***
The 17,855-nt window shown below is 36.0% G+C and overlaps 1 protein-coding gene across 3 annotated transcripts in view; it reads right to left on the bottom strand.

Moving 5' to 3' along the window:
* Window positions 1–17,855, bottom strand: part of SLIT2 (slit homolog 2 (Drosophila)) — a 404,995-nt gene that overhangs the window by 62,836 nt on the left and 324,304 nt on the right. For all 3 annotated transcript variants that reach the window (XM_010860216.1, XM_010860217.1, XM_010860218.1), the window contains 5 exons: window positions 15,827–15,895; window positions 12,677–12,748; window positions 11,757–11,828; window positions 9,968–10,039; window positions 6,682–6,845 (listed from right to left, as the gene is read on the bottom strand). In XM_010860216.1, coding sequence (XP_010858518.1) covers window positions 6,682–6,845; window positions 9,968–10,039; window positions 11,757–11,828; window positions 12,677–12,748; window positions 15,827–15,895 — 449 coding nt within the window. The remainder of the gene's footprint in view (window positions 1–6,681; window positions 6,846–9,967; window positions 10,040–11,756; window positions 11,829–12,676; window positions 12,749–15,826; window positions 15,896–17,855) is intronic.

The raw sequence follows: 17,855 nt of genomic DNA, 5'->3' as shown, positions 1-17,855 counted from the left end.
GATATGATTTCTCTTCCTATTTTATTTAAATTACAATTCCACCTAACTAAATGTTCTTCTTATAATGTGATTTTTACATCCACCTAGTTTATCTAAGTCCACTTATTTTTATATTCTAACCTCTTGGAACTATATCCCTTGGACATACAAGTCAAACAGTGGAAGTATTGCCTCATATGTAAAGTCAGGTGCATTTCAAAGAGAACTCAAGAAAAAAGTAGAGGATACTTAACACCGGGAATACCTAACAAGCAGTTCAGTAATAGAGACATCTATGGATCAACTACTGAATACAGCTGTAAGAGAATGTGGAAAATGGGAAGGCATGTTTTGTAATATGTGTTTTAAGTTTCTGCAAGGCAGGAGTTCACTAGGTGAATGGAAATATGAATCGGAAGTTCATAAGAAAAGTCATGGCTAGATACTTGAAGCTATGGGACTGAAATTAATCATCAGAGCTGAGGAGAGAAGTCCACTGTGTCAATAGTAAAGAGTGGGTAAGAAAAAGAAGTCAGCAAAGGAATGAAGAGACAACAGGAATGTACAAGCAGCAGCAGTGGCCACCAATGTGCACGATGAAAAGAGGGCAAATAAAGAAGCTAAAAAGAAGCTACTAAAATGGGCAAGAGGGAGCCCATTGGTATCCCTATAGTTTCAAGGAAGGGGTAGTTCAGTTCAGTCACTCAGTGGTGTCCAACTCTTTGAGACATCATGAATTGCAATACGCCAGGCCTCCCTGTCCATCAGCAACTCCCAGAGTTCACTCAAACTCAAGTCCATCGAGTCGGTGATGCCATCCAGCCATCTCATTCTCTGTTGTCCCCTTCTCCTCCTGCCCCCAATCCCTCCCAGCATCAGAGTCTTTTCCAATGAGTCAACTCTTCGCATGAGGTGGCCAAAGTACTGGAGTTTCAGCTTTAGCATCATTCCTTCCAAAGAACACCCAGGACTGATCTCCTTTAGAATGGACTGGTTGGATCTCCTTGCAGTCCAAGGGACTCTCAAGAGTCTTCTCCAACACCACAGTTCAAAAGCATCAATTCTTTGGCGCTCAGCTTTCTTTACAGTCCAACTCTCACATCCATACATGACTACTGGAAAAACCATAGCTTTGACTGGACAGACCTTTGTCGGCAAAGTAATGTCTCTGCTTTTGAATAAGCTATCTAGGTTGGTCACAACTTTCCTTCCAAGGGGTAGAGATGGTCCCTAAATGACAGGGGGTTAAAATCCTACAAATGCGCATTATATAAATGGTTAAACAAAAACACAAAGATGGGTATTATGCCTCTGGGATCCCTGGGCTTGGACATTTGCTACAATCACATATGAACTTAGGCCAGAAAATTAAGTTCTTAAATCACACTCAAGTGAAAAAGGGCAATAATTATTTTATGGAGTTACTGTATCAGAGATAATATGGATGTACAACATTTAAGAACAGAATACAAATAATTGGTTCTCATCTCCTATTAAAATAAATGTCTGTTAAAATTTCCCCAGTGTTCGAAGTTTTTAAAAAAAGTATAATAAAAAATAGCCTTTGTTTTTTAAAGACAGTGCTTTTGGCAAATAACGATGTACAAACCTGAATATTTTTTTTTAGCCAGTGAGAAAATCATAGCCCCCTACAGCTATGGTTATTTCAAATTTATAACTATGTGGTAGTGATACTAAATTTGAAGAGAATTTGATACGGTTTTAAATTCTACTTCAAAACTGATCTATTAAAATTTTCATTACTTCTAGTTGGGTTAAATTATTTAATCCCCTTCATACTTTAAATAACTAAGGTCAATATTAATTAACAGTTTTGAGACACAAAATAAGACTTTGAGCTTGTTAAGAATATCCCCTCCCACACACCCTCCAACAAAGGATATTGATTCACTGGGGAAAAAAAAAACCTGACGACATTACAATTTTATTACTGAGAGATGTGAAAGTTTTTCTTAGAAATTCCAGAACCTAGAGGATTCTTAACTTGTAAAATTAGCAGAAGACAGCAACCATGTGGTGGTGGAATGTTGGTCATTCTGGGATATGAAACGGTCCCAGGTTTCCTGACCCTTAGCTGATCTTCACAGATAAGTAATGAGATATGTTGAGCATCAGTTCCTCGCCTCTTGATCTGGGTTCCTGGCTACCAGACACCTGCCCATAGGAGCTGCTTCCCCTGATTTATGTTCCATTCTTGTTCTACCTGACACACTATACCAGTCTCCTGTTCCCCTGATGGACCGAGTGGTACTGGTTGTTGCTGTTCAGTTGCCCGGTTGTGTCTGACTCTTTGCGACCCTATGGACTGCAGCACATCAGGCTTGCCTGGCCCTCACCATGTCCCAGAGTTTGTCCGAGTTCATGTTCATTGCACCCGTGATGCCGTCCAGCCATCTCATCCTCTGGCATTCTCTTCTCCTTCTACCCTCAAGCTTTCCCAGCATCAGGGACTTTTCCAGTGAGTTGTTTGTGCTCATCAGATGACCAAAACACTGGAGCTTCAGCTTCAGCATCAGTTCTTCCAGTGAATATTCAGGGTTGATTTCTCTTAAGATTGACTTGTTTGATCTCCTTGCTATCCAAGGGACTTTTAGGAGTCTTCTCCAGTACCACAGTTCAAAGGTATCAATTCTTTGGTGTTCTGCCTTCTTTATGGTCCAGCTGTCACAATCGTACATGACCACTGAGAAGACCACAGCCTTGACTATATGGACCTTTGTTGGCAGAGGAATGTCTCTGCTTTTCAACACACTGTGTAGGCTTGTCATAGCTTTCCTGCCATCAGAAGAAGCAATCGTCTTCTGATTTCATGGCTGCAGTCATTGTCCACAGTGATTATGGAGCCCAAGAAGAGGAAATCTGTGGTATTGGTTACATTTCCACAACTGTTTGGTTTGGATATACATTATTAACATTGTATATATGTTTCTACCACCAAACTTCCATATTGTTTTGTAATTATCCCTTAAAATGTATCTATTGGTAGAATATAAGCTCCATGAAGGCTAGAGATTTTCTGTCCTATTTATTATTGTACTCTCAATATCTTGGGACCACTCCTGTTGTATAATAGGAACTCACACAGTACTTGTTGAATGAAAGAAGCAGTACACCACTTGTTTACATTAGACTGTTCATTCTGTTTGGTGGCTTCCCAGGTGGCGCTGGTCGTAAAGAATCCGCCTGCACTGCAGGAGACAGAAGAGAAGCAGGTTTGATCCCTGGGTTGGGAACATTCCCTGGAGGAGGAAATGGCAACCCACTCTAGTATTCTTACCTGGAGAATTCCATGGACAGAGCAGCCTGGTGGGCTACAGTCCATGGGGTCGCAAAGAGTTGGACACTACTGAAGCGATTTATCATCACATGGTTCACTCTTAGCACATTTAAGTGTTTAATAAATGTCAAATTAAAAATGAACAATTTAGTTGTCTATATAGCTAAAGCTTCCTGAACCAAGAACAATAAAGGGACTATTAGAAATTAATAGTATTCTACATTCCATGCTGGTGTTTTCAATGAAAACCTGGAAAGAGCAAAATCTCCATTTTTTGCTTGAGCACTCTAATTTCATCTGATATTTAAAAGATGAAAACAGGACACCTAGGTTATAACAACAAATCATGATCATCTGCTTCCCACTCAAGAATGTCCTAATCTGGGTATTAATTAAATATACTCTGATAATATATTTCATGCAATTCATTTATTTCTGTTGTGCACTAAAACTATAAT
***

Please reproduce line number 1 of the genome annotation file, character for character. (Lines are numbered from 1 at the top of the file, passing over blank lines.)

The 17,855-nt window shown below is 36.0% G+C and overlaps 1 protein-coding gene across 3 annotated transcripts in view; it reads right to left on the bottom strand.